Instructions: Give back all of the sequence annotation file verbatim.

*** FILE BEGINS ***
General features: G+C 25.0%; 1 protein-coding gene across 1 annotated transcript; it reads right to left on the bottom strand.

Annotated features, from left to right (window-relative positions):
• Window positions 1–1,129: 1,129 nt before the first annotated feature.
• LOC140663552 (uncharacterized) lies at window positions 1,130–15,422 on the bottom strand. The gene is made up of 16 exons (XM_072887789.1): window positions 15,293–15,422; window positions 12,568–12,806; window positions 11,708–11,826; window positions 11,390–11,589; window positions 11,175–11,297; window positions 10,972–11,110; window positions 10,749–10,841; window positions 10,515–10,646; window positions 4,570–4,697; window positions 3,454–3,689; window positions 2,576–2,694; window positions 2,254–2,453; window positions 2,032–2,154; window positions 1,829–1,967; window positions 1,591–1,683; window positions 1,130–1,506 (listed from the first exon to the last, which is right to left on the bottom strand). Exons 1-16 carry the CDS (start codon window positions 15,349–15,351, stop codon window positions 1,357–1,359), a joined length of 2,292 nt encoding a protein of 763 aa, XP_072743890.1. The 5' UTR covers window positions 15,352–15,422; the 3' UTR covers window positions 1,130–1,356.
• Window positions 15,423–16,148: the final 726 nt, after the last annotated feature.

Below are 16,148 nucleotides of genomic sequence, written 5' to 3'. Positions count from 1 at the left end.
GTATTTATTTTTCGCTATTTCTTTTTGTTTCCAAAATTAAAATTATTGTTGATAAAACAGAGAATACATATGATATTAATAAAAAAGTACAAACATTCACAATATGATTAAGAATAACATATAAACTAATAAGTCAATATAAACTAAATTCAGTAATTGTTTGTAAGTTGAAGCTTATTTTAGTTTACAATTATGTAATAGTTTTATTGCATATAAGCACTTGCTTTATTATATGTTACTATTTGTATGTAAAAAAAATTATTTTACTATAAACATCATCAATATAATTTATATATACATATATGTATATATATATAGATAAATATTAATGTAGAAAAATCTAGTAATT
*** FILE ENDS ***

General features: G+C 25.0%; 1 protein-coding gene across 1 annotated transcript; it reads right to left on the bottom strand.

Annotated features, from left to right (window-relative positions):
• Window positions 1–1,129: 1,129 nt before the first annotated feature.
• LOC140663552 (uncharacterized) lies at window positions 1,130–15,422 on the bottom strand. The gene is made up of 16 exons (XM_072887789.1): window positions 15,293–15,422; window positions 12,568–12,806; window positions 11,708–11,826; window positions 11,390–11,589; window positions 11,175–11,297; window positions 10,972–11,110; window positions 10,749–10,841; window positions 10,515–10,646; window positions 4,570–4,697; window positions 3,454–3,689; window positions 2,576–2,694; window positions 2,254–2,453; window positions 2,032–2,154; window positions 1,829–1,967; window positions 1,591–1,683; window positions 1,130–1,506 (listed from the first exon to the last, which is right to left on the bottom strand). Exons 1-16 carry the CDS (start codon window positions 15,349–15,351, stop codon window positions 1,357–1,359), a joined length of 2,292 nt encoding a protein of 763 aa, XP_072743890.1. The 5' UTR covers window positions 15,352–15,422; the 3' UTR covers window positions 1,130–1,356.
• Window positions 15,423–16,148: the final 726 nt, after the last annotated feature.

Below are 16,148 nucleotides of genomic sequence, written 5' to 3'. Positions count from 1 at the left end.
GTATTTATTTTTCGCTATTTCTTTTTGTTTCCAAAATTAAAATTATTGTTGATAAAACAGAGAATACATATGATATTAATAAAAAAGTACAAACATTCACAATATGATTAAGAATAACATATAAACTAATAAGTCAATATAAACTAAATTCAGTAATTGTTTGTAAGTTGAAGCTTATTTTAGTTTACAATTATGTAATAGTTTTATTGCATATAAGCACTTGCTTTATTATATGTTACTATTTGTATGTAAAAAAAATTATTTTACTATAAACATCATCAATATAATTTATATATACATATATGTATATATATATAGATAAATATTAATGTAGAAAAATCTAGTAATT